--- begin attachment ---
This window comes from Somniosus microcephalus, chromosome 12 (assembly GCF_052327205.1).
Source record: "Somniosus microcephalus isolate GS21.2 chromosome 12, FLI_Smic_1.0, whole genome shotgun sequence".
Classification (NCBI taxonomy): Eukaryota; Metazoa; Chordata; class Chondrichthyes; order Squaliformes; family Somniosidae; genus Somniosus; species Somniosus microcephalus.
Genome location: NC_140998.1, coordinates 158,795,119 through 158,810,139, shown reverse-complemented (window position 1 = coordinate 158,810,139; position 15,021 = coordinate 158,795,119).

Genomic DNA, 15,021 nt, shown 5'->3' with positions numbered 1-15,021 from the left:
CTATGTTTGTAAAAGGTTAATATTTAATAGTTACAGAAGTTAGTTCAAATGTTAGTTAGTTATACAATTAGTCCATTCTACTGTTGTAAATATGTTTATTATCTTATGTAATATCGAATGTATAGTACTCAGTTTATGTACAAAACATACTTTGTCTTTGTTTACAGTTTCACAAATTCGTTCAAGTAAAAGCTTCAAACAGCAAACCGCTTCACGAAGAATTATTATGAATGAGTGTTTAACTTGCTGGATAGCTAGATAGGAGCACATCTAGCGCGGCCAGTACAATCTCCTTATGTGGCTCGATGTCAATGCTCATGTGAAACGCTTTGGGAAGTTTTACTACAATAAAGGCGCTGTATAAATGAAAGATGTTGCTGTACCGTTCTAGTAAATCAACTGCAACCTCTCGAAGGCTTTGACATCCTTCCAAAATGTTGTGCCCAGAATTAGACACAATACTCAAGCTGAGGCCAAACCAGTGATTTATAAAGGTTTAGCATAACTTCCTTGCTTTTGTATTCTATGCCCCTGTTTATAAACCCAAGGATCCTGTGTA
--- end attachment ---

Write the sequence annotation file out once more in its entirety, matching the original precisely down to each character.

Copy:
This window comes from Somniosus microcephalus, chromosome 12 (assembly GCF_052327205.1).
Source record: "Somniosus microcephalus isolate GS21.2 chromosome 12, FLI_Smic_1.0, whole genome shotgun sequence".
Classification (NCBI taxonomy): Eukaryota; Metazoa; Chordata; class Chondrichthyes; order Squaliformes; family Somniosidae; genus Somniosus; species Somniosus microcephalus.
Genome location: NC_140998.1, coordinates 158,795,119 through 158,810,139, shown reverse-complemented (window position 1 = coordinate 158,810,139; position 15,021 = coordinate 158,795,119).

Genomic DNA, 15,021 nt, shown 5'->3' with positions numbered 1-15,021 from the left:
CTATGTTTGTAAAAGGTTAATATTTAATAGTTACAGAAGTTAGTTCAAATGTTAGTTAGTTATACAATTAGTCCATTCTACTGTTGTAAATATGTTTATTATCTTATGTAATATCGAATGTATAGTACTCAGTTTATGTACAAAACATACTTTGTCTTTGTTTACAGTTTCACAAATTCGTTCAAGTAAAAGCTTCAAACAGCAAACCGCTTCACGAAGAATTATTATGAATGAGTGTTTAACTTGCTGGATAGCTAGATAGGAGCACATCTAGCGCGGCCAGTACAATCTCCTTATGTGGCTCGATGTCAATGCTCATGTGAAACGCTTTGGGAAGTTTTACTACAATAAAGGCGCTGTATAAATGAAAGATGTTGCTGTACCGTTCTAGTAAATCAACTGCAACCTCTCGAAGGCTTTGACATCCTTCCAAAATGTTGTGCCCAGAATTAGACACAATACTCAAGCTGAGGCCAAACCAGTGATTTATAAAGGTTTAGCATAACTTCCTTGCTTTTGTATTCTATGCCCCTGTTTATAAACCCAAGGATCCTGTGTA